The following discussion of some of the more well-known devices will serve to make these points clearer.

The Kurzweil Reading Machine converts print into synthesized speech. You can actually have the machine "speak" every printed word it sees. Although the Kurzweil does give your blind child access to most forms of printed material, you should remember that its purchase is not something that you will want to enter into lightly. The Kurzweil costs something like thirty-thousand dollars and is not at all portable. Also, it doesn't help your child to write print. That feat is accomplished either with a pencil or a typewriter. Of course, if your child wants to write Brialle, he or she uses the slate and stylus or the Braille writer. Then too, the Kurzweil machine cannot read handwritten materials. This is a limitation. Because of cost and size, these machines are most practical in libraries, schools and other institutional settings.

The optacon is a device that converts individual print letters into an array of vibrating pins that can be felt with one finger. Unlike the Kurzweil, the optacon is portable. It is, however, not as efficient as Braille in terms of speed. This is because the optacon presents letters one at a time, making it more difficult to recognize an entire word. Braille, which can be read with more than one finger (several, in fact), doesn't have this problem. The optacon is certainly cheaper (albeit slower) than the Kurzweil, costing something over three-thousand dollars. The optacon, like the Kurzweil, cannot be used to identify handwritten items.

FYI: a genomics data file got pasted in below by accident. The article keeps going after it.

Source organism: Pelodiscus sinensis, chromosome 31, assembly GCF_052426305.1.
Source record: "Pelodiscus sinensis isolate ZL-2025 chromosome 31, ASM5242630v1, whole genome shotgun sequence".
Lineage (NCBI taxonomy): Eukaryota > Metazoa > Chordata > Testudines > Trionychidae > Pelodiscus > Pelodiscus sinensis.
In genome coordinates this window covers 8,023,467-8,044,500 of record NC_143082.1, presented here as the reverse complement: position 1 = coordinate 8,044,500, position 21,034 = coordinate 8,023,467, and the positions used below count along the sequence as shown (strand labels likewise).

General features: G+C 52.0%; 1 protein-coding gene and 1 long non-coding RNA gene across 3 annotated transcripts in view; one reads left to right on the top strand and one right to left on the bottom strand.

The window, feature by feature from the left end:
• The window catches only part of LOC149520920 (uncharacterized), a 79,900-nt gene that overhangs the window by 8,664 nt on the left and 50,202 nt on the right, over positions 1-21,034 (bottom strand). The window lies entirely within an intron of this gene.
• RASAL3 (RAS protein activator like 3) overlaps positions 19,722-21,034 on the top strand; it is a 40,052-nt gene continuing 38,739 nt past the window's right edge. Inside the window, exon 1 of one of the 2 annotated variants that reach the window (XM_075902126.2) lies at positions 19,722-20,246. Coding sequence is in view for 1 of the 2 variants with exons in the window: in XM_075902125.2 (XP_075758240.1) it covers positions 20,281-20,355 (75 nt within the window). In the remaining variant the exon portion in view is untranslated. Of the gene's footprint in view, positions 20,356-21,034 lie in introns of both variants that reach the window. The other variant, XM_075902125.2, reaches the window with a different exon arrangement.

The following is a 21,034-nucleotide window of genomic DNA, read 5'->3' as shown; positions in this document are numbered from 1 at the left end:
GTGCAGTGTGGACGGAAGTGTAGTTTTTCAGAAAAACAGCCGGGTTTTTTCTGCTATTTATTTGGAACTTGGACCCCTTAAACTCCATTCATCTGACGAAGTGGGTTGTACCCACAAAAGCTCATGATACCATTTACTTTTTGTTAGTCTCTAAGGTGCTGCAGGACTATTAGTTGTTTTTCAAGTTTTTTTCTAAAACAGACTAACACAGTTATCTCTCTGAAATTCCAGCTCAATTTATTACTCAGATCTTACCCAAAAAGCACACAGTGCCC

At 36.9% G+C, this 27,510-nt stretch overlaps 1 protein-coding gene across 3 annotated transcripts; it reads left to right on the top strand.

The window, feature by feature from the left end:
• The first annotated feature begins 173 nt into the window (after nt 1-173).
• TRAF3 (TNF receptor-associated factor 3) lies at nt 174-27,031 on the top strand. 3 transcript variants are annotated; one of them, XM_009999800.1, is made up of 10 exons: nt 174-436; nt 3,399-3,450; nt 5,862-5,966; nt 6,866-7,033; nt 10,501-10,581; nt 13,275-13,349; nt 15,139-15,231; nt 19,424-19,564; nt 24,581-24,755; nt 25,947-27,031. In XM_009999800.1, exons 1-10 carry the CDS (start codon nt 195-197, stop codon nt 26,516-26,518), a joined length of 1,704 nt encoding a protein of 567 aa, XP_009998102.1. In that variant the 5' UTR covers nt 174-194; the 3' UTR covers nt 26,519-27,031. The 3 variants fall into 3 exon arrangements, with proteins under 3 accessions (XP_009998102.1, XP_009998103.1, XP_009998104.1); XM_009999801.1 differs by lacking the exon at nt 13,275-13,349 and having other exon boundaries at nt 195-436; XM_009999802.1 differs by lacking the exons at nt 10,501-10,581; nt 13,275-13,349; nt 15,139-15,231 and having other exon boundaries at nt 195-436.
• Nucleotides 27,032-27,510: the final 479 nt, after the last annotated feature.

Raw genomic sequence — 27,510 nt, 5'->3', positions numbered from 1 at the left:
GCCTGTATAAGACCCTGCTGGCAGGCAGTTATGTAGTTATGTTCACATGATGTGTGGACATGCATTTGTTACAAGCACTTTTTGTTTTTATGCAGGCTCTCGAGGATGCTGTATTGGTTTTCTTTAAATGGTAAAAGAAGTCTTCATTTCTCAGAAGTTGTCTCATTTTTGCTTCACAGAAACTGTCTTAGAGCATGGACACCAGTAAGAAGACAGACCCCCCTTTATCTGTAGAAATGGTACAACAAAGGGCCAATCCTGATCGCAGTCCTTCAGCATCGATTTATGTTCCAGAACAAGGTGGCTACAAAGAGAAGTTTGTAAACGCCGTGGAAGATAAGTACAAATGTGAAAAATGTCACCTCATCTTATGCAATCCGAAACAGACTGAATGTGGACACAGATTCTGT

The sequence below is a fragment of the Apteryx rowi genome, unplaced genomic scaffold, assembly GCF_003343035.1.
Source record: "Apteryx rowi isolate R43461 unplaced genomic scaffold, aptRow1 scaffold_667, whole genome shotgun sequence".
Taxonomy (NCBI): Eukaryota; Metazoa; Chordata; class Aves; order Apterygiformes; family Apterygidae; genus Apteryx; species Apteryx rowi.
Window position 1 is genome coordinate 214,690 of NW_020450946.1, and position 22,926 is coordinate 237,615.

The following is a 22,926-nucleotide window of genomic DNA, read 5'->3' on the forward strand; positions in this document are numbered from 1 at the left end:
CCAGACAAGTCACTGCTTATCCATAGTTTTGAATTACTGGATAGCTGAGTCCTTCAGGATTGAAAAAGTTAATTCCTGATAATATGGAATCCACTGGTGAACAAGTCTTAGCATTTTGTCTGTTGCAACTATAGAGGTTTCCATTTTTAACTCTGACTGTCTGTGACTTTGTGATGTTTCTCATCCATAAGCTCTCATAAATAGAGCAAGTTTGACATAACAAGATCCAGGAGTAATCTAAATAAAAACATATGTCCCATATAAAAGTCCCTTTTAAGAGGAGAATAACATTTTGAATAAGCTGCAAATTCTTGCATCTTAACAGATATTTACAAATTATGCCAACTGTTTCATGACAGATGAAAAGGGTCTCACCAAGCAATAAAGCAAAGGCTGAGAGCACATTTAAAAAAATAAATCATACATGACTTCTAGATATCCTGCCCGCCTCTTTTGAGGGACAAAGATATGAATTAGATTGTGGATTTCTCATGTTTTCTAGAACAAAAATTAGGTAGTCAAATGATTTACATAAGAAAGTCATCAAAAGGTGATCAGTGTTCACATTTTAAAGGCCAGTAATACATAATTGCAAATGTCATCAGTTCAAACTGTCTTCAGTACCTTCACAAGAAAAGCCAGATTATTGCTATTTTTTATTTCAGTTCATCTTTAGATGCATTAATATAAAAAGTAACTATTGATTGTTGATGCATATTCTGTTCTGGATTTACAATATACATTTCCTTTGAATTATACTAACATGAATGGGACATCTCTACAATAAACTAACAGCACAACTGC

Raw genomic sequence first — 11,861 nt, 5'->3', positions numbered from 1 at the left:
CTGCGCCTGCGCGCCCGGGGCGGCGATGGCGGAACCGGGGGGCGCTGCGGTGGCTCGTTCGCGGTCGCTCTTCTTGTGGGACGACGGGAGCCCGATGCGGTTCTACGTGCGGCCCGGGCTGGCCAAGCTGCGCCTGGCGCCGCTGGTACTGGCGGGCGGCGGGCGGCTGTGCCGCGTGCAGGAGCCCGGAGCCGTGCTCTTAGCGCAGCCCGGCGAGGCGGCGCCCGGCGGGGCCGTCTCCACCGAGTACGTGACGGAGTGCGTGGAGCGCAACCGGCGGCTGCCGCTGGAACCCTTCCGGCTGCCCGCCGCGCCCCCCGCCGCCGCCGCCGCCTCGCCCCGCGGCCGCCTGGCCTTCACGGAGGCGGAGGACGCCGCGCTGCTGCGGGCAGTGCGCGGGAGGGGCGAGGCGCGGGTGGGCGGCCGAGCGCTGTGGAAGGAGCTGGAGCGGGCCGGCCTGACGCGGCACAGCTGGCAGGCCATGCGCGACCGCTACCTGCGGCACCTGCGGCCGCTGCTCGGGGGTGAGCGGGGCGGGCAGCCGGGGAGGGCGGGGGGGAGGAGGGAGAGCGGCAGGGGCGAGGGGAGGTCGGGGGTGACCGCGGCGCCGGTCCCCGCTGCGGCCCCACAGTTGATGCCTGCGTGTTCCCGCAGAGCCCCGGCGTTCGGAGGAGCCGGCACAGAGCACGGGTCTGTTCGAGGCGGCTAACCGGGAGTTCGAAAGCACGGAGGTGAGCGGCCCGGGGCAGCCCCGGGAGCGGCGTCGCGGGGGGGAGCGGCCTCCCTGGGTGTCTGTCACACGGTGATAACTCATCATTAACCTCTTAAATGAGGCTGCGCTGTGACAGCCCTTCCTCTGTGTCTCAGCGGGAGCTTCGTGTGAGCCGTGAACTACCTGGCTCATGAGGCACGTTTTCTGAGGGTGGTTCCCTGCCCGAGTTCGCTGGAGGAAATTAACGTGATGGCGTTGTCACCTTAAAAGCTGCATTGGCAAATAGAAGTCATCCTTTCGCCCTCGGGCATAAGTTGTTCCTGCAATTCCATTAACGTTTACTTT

Other devices exist that magnify and project printed information onto television screens. Visualtek and Apollo are two big company names in this area. Costs for these aids can range anywhere from about twenty-five hundred dollars up to over four-thousand. These aids do enable you to read handwritten material, examine pictures or graphs, and a number of other things. Reading speed will vary according to the amount of magnification needed. The higher the magnification, the fewer the words or lines that can be seen at one time.

Portable and standard are available.